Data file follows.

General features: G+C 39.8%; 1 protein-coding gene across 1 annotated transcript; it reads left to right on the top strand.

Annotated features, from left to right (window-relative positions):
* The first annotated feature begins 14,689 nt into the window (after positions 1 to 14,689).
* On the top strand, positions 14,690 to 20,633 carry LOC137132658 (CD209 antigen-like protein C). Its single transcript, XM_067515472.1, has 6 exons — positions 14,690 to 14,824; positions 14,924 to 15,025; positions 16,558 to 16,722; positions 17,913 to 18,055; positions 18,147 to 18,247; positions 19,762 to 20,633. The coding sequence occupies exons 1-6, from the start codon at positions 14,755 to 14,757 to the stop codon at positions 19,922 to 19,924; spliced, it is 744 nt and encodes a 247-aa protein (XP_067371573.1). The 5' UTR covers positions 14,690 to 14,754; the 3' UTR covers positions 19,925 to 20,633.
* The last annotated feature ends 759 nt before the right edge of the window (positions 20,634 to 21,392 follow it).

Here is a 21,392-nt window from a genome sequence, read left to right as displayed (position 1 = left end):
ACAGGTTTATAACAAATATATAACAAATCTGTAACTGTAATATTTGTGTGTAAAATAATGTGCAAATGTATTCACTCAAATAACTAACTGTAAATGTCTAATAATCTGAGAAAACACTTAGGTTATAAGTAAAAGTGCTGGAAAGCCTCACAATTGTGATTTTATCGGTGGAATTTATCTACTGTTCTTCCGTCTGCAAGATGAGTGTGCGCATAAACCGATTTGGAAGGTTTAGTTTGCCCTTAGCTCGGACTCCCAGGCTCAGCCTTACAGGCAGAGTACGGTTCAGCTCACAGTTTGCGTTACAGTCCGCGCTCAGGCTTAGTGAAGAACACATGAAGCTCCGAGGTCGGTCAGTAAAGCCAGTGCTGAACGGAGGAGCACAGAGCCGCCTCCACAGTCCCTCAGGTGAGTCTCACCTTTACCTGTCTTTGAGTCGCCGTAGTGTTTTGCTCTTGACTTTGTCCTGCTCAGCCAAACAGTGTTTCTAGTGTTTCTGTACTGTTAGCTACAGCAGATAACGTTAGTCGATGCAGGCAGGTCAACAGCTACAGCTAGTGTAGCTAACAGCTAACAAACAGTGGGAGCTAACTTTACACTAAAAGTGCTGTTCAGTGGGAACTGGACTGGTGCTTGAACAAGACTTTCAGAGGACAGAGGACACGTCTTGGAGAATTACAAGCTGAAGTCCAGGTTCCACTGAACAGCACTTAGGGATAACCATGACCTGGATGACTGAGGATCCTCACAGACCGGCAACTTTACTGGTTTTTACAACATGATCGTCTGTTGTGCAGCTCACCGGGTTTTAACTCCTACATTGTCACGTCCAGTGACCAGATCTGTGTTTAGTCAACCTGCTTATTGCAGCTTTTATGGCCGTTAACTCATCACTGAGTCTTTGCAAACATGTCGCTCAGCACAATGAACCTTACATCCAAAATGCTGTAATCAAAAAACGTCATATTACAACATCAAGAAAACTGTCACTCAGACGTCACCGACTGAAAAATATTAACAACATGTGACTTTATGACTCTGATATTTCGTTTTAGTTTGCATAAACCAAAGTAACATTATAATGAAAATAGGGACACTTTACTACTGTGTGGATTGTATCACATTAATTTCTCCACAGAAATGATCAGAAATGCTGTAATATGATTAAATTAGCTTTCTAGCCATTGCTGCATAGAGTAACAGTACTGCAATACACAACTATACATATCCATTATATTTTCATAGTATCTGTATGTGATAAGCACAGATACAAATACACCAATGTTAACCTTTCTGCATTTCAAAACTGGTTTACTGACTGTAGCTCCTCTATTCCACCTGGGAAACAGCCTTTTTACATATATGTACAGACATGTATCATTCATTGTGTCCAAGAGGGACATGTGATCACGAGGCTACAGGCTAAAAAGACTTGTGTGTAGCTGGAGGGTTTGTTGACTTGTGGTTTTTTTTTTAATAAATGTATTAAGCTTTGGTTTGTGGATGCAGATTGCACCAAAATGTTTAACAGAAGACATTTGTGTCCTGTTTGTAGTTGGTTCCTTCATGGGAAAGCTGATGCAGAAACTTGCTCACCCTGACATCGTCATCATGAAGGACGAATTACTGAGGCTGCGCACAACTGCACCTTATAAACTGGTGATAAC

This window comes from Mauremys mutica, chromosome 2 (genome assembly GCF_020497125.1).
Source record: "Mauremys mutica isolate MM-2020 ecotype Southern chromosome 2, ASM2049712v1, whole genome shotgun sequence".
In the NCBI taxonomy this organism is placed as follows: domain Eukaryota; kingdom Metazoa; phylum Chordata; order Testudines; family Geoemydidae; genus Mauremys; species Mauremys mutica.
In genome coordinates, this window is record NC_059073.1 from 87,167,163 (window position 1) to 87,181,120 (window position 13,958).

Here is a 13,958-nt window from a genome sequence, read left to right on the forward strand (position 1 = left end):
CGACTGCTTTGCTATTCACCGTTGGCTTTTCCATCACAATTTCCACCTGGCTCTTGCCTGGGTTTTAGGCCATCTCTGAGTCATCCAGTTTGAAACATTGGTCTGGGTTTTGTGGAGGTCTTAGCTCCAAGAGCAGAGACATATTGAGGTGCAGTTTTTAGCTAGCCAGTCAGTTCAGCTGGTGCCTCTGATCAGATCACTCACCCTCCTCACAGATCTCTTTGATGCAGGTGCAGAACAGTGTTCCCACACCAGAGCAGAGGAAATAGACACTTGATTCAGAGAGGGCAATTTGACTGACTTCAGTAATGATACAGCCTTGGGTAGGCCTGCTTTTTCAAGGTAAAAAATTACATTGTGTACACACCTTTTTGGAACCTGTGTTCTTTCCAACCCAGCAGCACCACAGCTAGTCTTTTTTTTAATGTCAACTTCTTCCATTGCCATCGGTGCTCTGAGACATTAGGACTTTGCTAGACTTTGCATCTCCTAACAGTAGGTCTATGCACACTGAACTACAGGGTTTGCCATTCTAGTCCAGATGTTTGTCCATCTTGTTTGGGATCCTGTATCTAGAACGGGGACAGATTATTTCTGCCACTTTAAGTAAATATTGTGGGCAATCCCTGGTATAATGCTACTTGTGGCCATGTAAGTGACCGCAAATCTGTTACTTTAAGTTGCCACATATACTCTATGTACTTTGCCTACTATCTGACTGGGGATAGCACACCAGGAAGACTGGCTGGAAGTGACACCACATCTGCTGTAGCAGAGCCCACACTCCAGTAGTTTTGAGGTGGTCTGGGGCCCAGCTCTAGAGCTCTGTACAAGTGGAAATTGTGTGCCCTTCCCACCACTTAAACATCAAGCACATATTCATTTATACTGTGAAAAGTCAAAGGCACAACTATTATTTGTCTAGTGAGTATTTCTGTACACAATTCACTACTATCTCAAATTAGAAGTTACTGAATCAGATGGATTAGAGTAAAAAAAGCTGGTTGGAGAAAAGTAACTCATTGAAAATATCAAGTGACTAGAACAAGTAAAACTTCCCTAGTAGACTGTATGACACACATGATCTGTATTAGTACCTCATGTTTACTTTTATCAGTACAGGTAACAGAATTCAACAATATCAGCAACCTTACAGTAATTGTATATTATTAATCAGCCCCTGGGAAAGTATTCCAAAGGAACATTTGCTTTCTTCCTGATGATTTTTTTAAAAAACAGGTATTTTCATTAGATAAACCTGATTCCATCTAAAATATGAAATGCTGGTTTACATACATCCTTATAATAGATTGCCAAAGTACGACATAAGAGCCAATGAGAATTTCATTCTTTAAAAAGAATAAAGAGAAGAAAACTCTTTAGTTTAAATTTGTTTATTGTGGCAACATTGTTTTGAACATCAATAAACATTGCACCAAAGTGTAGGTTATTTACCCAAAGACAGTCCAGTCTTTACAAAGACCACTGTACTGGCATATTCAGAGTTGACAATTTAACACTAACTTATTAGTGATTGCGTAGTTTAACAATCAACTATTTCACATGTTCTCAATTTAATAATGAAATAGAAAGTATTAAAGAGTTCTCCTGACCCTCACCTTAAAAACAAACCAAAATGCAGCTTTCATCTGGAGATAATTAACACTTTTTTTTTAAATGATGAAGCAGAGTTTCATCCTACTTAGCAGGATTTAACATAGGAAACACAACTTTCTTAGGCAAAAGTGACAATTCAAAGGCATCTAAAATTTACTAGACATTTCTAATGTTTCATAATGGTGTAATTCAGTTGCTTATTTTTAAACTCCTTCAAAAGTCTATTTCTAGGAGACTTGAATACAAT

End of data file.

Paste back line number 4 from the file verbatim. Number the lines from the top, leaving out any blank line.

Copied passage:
* On the top strand, positions 14,690 to 20,633 carry LOC137132658 (CD209 antigen-like protein C). Its single transcript, XM_067515472.1, has 6 exons — positions 14,690 to 14,824; positions 14,924 to 15,025; positions 16,558 to 16,722; positions 17,913 to 18,055; positions 18,147 to 18,247; positions 19,762 to 20,633. The coding sequence occupies exons 1-6, from the start codon at positions 14,755 to 14,757 to the stop codon at positions 19,922 to 19,924; spliced, it is 744 nt and encodes a 247-aa protein (XP_067371573.1). The 5' UTR covers positions 14,690 to 14,754; the 3' UTR covers positions 19,925 to 20,633.